If You Wave Your Hands Hard Enough, Dragons Can Fly

[Originally posted at SF Novelists.]


Last month I posted about my adventures in worldbuilding for a series which, while fantasy, will attempt to be pseudo-scientific — by nineteenth-century standards of science, anyway. As the phrase “A Natural History of Dragons” might alert you, I face one very central problem in this task.

Namely, the dragons.

Or more specifically, the fact that I want them to fly. Giant lizard-like creatures that dwarf most of the currently extant megafauna? That’s easy; I just have to look at dinosaurs. But making them fly . . . now that’s a different matter.

In a normal fantasy novel, I wouldn’t have to worry about this. It’s generally true of spec fic that you get your central gimmick for free. In space-faring science fiction, this might be faster-than-light travel; in a more near-future tale, it might be nanotechnology. In fantasy, it’s usually some form of magic. We’re writing speculative fiction, after all, and that requires that we be permitted to ask our “what if?” without some Grinch objecting that it could never happen.

But if you want to write a space-faring SF story whose central protagonist is a long-range propulsion physicist trying to build a better FTL drive, then said drive can’t be a black box, its contents never described. You have to come up with something. It doesn’t have to work for real; if it did, then you should be out there getting grant money to build it, not writing a short story. But it should look at least vaguely plausible. Invent a subatomic particle, and then you can say all kinds of neat-sounding things about its behavior, until you’ve built up a cool enough house of cards to support teleportation. Otherwise your physicist has nothing to talk about, and you have no story.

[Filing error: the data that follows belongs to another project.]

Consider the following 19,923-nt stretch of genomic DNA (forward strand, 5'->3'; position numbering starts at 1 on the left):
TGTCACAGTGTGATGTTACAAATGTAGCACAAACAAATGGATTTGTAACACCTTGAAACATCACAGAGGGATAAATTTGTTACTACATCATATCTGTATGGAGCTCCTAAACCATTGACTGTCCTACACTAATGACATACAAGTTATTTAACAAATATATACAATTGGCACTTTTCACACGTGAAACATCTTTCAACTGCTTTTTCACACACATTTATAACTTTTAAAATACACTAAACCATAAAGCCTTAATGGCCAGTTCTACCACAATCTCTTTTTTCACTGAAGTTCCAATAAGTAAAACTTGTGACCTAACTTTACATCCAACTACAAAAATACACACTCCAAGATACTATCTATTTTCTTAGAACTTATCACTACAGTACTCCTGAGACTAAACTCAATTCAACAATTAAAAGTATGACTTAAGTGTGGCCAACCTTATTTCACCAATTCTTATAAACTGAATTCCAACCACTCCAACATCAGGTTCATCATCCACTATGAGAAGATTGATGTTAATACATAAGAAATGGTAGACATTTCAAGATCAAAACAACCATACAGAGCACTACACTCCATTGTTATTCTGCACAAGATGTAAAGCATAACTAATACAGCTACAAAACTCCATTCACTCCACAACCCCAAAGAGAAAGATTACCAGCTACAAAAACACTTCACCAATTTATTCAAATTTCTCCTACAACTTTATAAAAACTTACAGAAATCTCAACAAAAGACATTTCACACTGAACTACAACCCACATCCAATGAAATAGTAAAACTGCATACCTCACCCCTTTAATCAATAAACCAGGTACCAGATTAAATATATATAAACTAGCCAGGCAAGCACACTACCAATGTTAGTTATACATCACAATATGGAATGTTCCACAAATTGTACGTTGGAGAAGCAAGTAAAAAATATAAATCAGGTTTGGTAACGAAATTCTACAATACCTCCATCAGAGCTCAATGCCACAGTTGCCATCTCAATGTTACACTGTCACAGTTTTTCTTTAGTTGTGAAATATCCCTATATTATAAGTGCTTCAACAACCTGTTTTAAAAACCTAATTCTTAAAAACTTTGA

So it is with dragons and a natural historian. Isabella, the main character of the series, is studying the creatures, from anatomy to behavior, which means I have to have answers for her to find. There will be lots of other things going on in the books, too — pulp adventure amid ruins; wars between colonial powers; romance and all the rest of it — but if I want Isabella to sound like a scientist, there has to be some science for her to do.

So I look up pterosaurs and how big they got and speculation as to how the largest ones managed to fly (if indeed they did). I think about air sacs and hollow bones and skulls that look like they’re made from styrofoam. I ponder the wing mechanics of birds versus bats. I wonder if there’s any graceful way to convey to the real-world reader that the atmosphere of Isabella’s world has higher oxygen levels than ours does.

Some people will say it isn’t necessary. Naomi Novik has enormous dragons — far larger than mine are likely to be — and only a passing nod in the appendix to how they manage to fly; I don’t remember Anne McCaffrey even doing that much, for all that her dragons were genetically engineered. But I say, screw what’s necessary: this is fun. Why write a series about a natural historian studying dragons if you’re going to ignore the natural history? I want Isabella to discover microscopic valves in the hide of a dragon’s wing that open to reduce resistance when the wing lifts, then close again on the downward sweep. I want her world’s dragons to go into periodic torpor to circumvent the question of how a carnivore that large keeps itself fed. These details are the foundation of this story, upon which the pulp adventure and all the rest of it will stand.

For the Onyx Court series, I joked that I gave myself a home Ph.D. in English history. This time around, it’s biology and ecology. And they say fantasy writers have it easy, making it all up . . . . .